Update on the Controversies of Statin Therapy

Abstract & Commentary

By Harold L. Karpman, MD, FACC, FACP. Clinical Professor of Medicine, UCLA School of Medicine. Dr. Karpman reports no financial relationships relevant to this field of study.

Synopsis: After careful evaluation of all the published studies regarding the possible adverse effects of statin therapy, Jukema et al have concluded that there is no proven increased risk of cognitive decline or cancer development. However, there is a possible small increased risk for the development of type 2 diabetes mellitus.

Source: Jukema JW, et al. The controversies of statin therapy: Weighing the evidence. J Am Coll Cardiol 2012;60:875-881.

As is well known, cardiovascular disease is the leading cause of death in industrialized nations.1 The prevention and avoidance of the progression of cardiovascular disease is critically dependent on lipid-lowering therapy, which has been most often and reliably achieved with 3-hydroxymethyl-3-methylglutaryl coenzyme A (HMG-CoA) reductase inhibitors, also known as statin drugs. Statins are now the most widely prescribed class of drugs worldwide, and their widespread use is a major reason for the 25-45% reduction of cardiovascular events in the modern era. They are extremely well tolerated with only minimal adverse side effects, such as transient myopathies and/or elevations of liver enzymes, and on rare occasions, serious rhabdomyolysis may occur with their use.

Earlier this year, the FDA expanded the warning section of all statin drug labels to include the serious risk of liver damage. Although the occurrence of serious liver damage with statin therapy is rare and unpredictable, periodic liver-monitoring tests do not appear to be effective for detecting or preventing liver injury and therefore should not be performed on a frequent basis. However, an increased number of observations have surfaced suggesting that statin use may increase cognitive decline2 manifested by memory loss, forgetfulness, and confusion. These events have rarely been reported, have occurred with the use of all statin products and in all age groups, and have occurred in individuals whether they had been taking the medication for only a day or two or for many years. The reported symptoms were generally not serious and were usually reversible within a few weeks of the patient stopping the statin drug.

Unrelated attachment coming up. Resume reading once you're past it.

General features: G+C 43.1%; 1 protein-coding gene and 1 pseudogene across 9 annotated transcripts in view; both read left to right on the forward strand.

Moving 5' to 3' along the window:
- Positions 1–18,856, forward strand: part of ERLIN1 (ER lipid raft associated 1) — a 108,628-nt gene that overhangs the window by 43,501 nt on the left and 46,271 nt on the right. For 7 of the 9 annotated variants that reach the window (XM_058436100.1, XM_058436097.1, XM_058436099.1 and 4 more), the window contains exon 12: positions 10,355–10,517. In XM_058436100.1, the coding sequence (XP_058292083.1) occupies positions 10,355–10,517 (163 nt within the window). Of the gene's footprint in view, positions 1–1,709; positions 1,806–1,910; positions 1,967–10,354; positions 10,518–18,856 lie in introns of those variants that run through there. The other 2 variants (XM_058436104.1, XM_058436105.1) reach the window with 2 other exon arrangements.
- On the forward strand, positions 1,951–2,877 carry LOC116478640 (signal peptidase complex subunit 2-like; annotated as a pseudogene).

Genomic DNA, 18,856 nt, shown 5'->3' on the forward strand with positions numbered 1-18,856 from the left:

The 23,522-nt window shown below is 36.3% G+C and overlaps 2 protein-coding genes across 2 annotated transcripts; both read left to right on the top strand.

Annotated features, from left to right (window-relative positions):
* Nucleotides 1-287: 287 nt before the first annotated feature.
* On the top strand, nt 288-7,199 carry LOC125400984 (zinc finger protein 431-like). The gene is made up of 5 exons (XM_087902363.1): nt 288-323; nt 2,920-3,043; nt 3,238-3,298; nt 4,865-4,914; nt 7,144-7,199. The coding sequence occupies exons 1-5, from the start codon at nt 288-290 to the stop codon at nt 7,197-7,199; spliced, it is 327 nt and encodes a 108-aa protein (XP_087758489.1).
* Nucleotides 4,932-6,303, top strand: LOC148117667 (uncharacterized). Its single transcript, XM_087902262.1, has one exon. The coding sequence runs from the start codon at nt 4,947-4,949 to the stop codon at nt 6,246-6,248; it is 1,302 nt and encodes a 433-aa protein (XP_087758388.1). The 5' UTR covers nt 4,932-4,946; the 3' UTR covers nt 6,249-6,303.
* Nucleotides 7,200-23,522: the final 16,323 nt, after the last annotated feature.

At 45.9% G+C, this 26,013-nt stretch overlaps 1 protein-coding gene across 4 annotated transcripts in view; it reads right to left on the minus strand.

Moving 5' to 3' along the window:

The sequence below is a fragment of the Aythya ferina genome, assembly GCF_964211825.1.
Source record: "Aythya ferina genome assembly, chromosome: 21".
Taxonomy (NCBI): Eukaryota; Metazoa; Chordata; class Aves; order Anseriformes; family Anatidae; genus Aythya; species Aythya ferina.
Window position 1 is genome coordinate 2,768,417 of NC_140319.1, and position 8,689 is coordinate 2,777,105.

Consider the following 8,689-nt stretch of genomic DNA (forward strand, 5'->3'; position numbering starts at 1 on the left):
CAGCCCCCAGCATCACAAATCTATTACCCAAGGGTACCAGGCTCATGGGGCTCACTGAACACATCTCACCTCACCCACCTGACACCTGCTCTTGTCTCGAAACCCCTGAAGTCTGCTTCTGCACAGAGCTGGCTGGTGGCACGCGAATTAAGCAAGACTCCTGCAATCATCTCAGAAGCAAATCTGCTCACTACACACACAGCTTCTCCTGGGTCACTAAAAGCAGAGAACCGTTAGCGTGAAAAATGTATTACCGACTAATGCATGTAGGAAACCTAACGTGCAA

Since the introduction of statins in 1987, the association between statin drug use and possible adverse cognitive effects has been carefully studied.3 Cognitive symptoms reported have included short- and long-term memory loss, behavioral changes, impaired concentration and attention, paranoia, and anxiety. Some scientists have suggested that since cholesterol synthesis is essential for neurons to function normally, the metabolic effects of inhibition of cholesterol synthetic pathways may, in some individuals, result in adverse neurocognitive effects. Jukema and his colleagues4 identified nine observational studies related to statin use and cognitive function.5-13 Four studies observed beneficial effects of statins on cognitive performance,5-8 three studies found no cognitive side effects,9-11 and two studies found an increased risk of cognitive impairment associated with statin use.12,13 Of course, it must be clearly recognized that the possible adverse effects of statin drugs noted in these observational studies may be compounded by the fact that the patient population receiving statin drug therapy is usually already at risk for cerebral vascular disease because they are usually older than those not receiving statin therapy and frequently are afflicted with multiple cardiac risk factors. Therefore, by definition, these subjects are more prone to developing cognitive impairment whether they are taking a statin drug or not.14 Furthermore, statistical correction for imbalances between treatment groups in observational studies has proven to be unreliable.15